Halt H-1B visa fraud by empowering consular officers

Stories about foreign workers in the tech sector have been featured prominently in the media. These stories have usually referred to this group as H-1B workers — referring to the specific visa class authorizing their employment here.  

It’s the largest temporary worker program we have in place. While no official numbers exist, published estimates of the number of H-1B visa holders currently in the U.S. number in the hundreds of thousands. Of those, over 180,000 apply yearly through U.S. embassies and consulates worldwide.  


While the vast majority of applications are valid, stories of fraudulent cases frequently appear in the press. Unscrupulous employers falsely claim work for these workers but, in actuality, “bench” them without pay upon arrival in the U.S., keeping them “in reserve” until work can be found.  

While employers hold the upperhand, employees sometimes participate in the fraud for a bite at the H-1B apple. Recent audits by the Department of Homeland Security (DHS) comprising a sliver of the total numbers appear to validate these stories, demonstrating a trend of non-compliance (if not outright fraud) by supposed employers.  

Consular officers, serving at our embassies and consulates overseas, are a critical backstop to help prevent this type of abuse. However, the current process places a high bar for officers wanting to stop dubious applications.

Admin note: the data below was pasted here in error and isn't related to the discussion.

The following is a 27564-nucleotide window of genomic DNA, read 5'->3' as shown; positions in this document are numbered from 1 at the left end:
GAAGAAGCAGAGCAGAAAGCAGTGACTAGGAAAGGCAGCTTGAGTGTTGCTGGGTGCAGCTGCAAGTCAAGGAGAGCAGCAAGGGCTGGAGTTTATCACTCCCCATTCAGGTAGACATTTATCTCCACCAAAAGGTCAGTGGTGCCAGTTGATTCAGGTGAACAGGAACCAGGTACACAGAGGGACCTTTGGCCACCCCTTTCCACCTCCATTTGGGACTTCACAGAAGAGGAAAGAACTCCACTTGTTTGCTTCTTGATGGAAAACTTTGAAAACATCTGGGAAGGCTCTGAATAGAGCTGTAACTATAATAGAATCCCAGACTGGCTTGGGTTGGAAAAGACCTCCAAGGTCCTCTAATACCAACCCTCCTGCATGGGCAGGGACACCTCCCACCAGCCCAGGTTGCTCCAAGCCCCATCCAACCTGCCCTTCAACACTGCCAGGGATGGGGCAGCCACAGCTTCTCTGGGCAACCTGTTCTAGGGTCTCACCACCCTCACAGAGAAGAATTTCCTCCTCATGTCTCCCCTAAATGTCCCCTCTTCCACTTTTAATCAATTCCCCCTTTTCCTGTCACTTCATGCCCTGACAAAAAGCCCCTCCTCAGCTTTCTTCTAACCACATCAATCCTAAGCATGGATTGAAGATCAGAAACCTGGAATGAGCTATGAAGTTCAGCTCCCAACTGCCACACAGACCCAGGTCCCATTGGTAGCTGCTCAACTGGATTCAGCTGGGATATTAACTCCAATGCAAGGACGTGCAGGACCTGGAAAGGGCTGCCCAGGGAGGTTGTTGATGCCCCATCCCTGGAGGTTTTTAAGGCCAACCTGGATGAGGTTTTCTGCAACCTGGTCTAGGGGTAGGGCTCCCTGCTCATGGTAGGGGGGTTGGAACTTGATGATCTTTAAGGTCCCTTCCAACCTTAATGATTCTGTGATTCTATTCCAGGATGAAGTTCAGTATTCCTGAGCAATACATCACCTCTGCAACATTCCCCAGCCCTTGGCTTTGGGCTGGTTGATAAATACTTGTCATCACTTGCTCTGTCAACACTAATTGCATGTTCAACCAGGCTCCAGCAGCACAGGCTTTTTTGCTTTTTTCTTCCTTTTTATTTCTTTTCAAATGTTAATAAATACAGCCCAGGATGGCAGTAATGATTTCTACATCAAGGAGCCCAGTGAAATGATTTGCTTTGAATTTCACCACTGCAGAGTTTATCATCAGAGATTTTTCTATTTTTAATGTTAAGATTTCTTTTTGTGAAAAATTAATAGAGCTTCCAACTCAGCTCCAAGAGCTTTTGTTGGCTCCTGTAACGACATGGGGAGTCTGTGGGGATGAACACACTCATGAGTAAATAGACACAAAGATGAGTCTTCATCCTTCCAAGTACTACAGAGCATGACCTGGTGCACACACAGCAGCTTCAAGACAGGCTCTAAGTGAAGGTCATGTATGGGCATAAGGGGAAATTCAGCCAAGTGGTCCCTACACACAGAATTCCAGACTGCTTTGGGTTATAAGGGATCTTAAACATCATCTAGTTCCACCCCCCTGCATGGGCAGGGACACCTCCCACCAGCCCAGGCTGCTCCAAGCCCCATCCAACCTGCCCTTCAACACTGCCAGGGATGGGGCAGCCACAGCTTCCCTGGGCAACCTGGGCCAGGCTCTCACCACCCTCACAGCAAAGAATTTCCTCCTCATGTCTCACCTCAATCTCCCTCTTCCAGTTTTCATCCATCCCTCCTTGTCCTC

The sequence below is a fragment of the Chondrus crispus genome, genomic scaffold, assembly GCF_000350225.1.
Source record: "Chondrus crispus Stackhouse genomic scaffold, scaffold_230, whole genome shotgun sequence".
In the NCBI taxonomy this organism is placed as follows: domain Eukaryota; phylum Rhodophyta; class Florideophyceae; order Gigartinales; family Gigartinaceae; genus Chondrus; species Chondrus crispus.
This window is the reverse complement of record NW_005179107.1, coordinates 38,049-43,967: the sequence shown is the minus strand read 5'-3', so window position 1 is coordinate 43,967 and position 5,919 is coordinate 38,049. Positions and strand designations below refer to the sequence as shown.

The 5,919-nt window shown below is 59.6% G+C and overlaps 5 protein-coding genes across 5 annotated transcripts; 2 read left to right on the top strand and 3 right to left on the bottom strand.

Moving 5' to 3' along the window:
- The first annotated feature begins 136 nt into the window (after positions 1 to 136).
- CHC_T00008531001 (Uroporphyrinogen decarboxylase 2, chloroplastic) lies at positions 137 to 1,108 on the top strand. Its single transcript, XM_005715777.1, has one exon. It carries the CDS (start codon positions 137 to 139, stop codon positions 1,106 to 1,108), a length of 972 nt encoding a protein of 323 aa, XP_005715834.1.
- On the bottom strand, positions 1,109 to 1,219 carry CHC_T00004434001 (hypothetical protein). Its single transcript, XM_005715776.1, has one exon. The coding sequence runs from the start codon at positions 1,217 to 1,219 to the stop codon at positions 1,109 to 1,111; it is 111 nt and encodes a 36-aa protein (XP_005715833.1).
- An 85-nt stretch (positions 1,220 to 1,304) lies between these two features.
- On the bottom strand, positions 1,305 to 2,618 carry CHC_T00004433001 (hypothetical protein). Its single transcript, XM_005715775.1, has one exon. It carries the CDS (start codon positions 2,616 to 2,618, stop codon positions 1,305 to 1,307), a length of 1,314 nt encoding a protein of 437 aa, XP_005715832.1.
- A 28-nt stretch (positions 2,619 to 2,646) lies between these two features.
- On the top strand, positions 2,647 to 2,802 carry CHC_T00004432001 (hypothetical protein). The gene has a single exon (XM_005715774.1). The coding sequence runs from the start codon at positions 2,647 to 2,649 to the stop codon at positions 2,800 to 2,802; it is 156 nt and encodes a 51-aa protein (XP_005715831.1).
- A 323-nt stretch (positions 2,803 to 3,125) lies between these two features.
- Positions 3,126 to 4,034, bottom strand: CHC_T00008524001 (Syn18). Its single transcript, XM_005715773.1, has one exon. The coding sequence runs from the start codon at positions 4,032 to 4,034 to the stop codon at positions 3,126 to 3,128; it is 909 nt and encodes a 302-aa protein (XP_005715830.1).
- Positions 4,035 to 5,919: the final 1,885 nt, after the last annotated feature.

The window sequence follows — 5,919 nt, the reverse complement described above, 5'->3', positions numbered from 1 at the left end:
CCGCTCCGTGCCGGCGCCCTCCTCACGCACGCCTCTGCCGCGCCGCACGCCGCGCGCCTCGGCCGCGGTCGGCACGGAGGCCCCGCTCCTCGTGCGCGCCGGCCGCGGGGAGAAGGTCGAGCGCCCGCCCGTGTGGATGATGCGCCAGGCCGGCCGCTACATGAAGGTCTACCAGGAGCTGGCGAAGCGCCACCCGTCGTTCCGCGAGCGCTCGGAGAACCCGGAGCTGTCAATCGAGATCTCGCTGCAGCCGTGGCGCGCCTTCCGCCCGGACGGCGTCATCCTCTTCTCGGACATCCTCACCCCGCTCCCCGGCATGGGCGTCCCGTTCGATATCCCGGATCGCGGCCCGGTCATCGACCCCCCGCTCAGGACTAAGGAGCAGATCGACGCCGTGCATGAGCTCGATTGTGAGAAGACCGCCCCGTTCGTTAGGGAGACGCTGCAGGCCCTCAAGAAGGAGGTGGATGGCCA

Giving greater authority to our consular officers to refuse H-1B visas could further weaken the hands of unscrupulous employers, better support our fight against labor exploitation and help level the playing field for law-abiding employers and job-seekers.

The H-1B process is complex and not for the faint-hearted. An employer seeking to hire a foreign employee must first receive a certified Labor Condition Application (LCA) from the Department of Labor, compelling them to pay comparative wages, provide safe working conditions, etc.  

With the LCA approval in hand, the employer then submits an application to DHS that makes an assessment of the foreign employee’s eligibility to legally work in the U.S.

If DHS approves this petition, the foreign employee then applies at the appropriate U.S. embassy or consulate overseas for an interview with one of our consular officers. This final stage is the first and, in many cases, only substantive opportunity for a U.S. government official to interview the applicant in person.

In its current form, DHS approves or refuses the thousands of petitions filed by employers for H-1B workers that flood into their inboxes every year. While DHS reviews the applications filed by employers, they never actually interview the applicant.  

This is where the State Department (DOS) comes in. State Department consular officers have the responsibility for interviewing the thousands of applicants whose applications have initially been approved by DHS stateside.

During the interview, the consular officer assesses the veracity of the applicant’s qualifications, looking out for discrepancies between the application and the applicant’s responses. Because most applicants are legitimate, this process is fairly quick for the vast majority of cases.